Most of us could sit next to Andy Serkis in a movie theater and be none the wiser, though the actor receives top billing in what will likely be one of the highest-grossing films of 2014. Serkis, best known as a motion-capture actor since his role as Gollum in the Lord of the Rings films, has been steadily redefining the art of screen acting for more than a decade. Now that technology has caught up with him in Dawn of the Planet of the Apes, the results are kind of amazing. Serkis shares the billing block with plenty of recognizable talent, including Gary Oldman, Jason Clarke, and Keri Russell, but there’s never any doubt about who’s leading the cast of this exciting, affecting, and remarkably intelligent sequel.
We first met Serkis’ Caesar three years ago in the excellent and sometimes harrowing reboot Rise of the Planet of the Apes. Back then, Caesar was a lab chimp who unintentionally started a revolution. In Dawn, 10 years have passed and Caesar is now the leader of a sophisticated ape colony that resides in the Muir Woods near San Francisco.
Well, what’s left of San Francisco, at least. The experiments that made Caesar preternaturally intelligent also spawned the simian flu, a virus that has decimated the world’s population and left our furrier cousins in charge. But that ape apocalypse is of little concern to director Matt Reeves (Cloverfield, Let Me In), who takes over the franchise from Rise director Rupert Wyatt. Reeves makes short work of the plague and the ensuing ape revolt, dismissing it all in a terse but effective opening credits sequence.
Reeves is far more interested in exploring the fledgling society Caesar is building. A considerable chunk of Dawn’s first act is primarily devoted to establishing this new world—its rules, customs and infrastructure. We get reacquainted with Caesar himself, along with his son Blue Eyes (Nick Thurston) and his advisor, Koba (Toby Kebbell).
It takes a while for any human characters to show up, and once they do, it doesn’t go well. A scouting party from the nearby human colony is trying to make its way to a dam in hopes of restoring power to their crippled city. The humans, led by Malcolm (Clarke), are heavily armed, and most of Dawn revolves around the cataclysmic effects of a single gunshot.
What follows is a precisely measured balancing act of drama and spectacle. Caesar and Malcolm trust each other and do their best to work together, but Koba and his human equivalent, Dreyfus (Oldman), are anxious for war and constantly undermine all attempts at peaceful cohabitation. Blue Eyes is caught in between—he wants to share his father’s faith in humans, but fears that Koba, who was once subject to horrific abuse in the name of product testing, might be right.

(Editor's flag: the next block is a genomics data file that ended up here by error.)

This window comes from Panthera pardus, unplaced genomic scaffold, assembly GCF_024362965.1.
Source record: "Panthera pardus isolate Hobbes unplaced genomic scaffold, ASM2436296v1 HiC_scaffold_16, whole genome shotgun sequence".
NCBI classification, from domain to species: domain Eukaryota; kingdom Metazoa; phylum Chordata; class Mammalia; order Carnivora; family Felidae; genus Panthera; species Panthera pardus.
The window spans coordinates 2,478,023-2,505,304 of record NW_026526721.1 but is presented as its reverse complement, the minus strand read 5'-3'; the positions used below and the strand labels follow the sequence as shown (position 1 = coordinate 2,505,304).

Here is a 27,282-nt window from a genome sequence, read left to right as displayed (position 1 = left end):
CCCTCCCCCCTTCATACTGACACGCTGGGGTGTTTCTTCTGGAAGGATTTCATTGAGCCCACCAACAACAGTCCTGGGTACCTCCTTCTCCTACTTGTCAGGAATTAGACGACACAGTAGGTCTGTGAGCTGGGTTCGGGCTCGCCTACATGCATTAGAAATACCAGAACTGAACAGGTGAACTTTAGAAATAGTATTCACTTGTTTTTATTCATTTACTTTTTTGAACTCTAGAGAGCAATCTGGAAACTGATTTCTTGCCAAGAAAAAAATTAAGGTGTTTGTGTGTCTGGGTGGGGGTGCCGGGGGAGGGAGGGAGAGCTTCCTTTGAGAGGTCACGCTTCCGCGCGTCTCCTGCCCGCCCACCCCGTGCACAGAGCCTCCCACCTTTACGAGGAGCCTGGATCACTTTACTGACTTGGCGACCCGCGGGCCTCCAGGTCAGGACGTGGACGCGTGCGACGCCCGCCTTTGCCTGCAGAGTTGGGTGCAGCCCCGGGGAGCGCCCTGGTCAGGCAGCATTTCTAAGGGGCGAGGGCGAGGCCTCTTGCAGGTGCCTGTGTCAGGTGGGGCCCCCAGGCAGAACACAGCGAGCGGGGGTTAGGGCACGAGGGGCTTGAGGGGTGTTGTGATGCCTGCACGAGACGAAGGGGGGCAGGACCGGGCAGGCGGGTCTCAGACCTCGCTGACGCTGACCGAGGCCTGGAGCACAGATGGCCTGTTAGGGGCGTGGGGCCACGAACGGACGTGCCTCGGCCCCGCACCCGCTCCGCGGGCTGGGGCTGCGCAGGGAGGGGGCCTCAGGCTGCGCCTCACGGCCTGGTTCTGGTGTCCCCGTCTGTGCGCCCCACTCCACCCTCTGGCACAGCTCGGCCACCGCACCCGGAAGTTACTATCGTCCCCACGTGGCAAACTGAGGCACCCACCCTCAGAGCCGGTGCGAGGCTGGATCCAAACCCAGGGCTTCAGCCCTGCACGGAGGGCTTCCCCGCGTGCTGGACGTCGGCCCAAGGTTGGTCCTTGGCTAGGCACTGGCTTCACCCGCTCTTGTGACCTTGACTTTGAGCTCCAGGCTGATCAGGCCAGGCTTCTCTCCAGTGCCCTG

There is eventually plenty of violent spectacle on display as Dawn makes good on the fiery promises set forth in its trailers and posters. The hand-to-hand combat sequences, which make full use both of Reeves’ eye for detail and his apes’ ability to climb and leap, are stunning. But Dawn is just as riveting when it hinges on the subtle power plays and moments of human drama that make those bombastic action scenes mean something.
Wait, did I say “human”? I meant “ape,” of course, because Caesar and his tribe are the ones who literally hold the reins in this fantastic sequel. Putting the spotlight on Caesar was a brave and risky move, but it pays wild dividends.
Most memorable characters are the products of collaboration, and never is that more true than with Caesar. It takes a village to render an ape, and in this case that village includes Serkis himself, of course, but also Reeves, screenwriters Mark Bomback, Rick Jaffa, and Amanda Silver, and an army of digital animators led by Dan Lemmon and four-time Oscar winner Joe Letteri. If you were troubled by the sometimes creepy disconnect between Serkis’ expressive eyes and the digital animation that surrounded them in Rise of the Planet of the Apes, know that those problems are gone now. The ultimate goal of visual effects is to make you forget you’re seeing them, and Dawn almost always succeeds. Caesar is such an interesting, complex, and sympathetic character, and he’s so artfully realized, that it raises questions about the line between acting and animation.
Dawn of the Planet of the Apes, then, isn’t just a great movie—it might be an important one as well, at least when it comes to the delineation between traditional and high-tech aspects of the craft of filmmaking. Hopefully it will also serve as a reminder that audiences shouldn’t have to choose between sophisticated, intelligent, emotionally provocative storytelling and seeing an ape shoot a pair of machine guns while riding a galloping horse in 3D.